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  • Indios en escena: la representación del amerindio en el teatro del Siglo de Oro
  • Keith Howard
Castillo, Moisés R. Indios en escena: la representación del amerindio en el teatro del Siglo de Oro. Purdue Studies in Romance Literatures 48. West Lafayette, IN: Purdue UP, 2009. 365 pp.

Several critics have noticed that those few indios who appear in Spanish Golden Age plays are portrayed as honorable, according to customary theatrical conventions, but also as barbarians. Some of these critics have suggested that this apparent contradiction in the plays reflects an ambiguity on the part of the playwrights, including Lope de Vega, Tirso de Molina, and Pedro Calderón de la Barca, who were interested in subtly criticizing or even subverting the established justificatory discourses on the conquest. Of course, this view challenges José Antonio Maravall’s now classic and widely accepted theory that these and other Baroque playwrights were interested in reinforcing the authority of the ruling classes in Spain’s early modern feudal-monarchical society. To be sure, in the last few decades it has been popular among contemporary scholars to find subversive contradictions in their favorite Spanish Golden Age authors, without bothering to look for plausible explanations for them. In this book, Moisés R. Castillo refreshingly examines these plays within the conservative parameters of Maravall’s theory by taking into account the most prevalent theories of conquest at the time. As Castillo reminds us, in the century before these plays were being performed, Francisco de Vitoria and Bartolomé de las Casas had justified the Spanish conquest by considering the Amerindians as intermediate between beasts and men. Like children, they had the capacity to use reason; however, they lacked Christian faith. Castillo argues that this representation of the Amerindians was adopted on stage: while they are capable of using reason, of knowing the difference between right and wrong, of having “honra,” they remain barbarians spiritually and culturally until they are evangelized by their Spanish conquerors. This neatly and reasonably explains the apparent contradiction previous critics had noted before. The indios who appear on stage are in a transitional developmental stage. Like children, their Spanish conquerors must lead them into a spiritual and cultural adulthood and thus incorporate them into Spanish society.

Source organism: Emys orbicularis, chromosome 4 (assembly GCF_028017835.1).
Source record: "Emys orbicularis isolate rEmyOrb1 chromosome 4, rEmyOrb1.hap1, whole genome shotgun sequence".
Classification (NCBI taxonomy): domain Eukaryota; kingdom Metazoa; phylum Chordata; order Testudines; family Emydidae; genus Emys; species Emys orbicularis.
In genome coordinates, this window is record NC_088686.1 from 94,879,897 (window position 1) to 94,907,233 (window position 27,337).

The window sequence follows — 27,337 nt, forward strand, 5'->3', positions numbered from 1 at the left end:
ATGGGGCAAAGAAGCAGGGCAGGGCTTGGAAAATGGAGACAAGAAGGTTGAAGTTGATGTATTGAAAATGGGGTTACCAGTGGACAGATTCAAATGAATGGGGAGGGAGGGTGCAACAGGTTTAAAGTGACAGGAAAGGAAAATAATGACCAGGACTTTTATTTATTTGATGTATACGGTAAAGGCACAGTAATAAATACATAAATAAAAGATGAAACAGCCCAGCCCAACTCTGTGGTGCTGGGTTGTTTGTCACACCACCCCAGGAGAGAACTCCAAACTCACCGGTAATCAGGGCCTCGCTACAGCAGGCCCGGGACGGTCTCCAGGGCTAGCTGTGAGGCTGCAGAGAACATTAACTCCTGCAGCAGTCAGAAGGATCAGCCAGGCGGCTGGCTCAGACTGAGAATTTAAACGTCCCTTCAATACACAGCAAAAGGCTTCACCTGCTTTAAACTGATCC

Castillo discusses fourteen plays unevenly distributed in five chapters: chapter 1 is dedicated exclusively to El Nuevo Mundo discubierto por Cristóbal Colón by Lope de Vega; chapter 2 concerns six plays that deal with the conquest of Chile and one with the “reconquest” of Brazil; chapter 3 includes one trilogy [End Page 151] by Tirso de Molina and another play by Luis Vélez de Guevara that take place in Peru; chapter 4 centers on La conquista de México by Fernando de Zárate; and, finally, chapter 5 is devoted to La aurora en Copacabana by Calderón. Castillo had previously published two article versions of chapter 1 and his treatment in chapter 2 of another play by Lope, Arauco domado por el excelentísimo señor D. García Hurtado de Mendoza. Not surprisingly, these sections are well conceived and developed. In his discussion of the remaining plays in chapter 2, however, while Castillo does demonstrate that the Amerindian characters are simultaneously presented as barbaric and honorable, more space could have been used to explain how this evidence supports his thesis (given that each of these plays is dispatched in around ten pages). This problem continues in chapter 3. In fact, Castillo admits that the first play in Tirso de Molina’s trilogy, Todo es dar en una cosa, “se trata de una obra que no merecería incluirse propiamente en el análisis de este estudio, puesto que no es una ‘comedia de indio’: no contiene al indio como personaje y tampoco escenifica la conquista de América” (158), and his justification for including it in his book has little to do with his thesis. I will return to chapter 4 below. Castillo does end on a high note: in chapter 5 and in his conclusion, he shows that by the time he wrote his La aurora en Copacabana, Calderón was not interested, like Lope before...


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pp. 151-152
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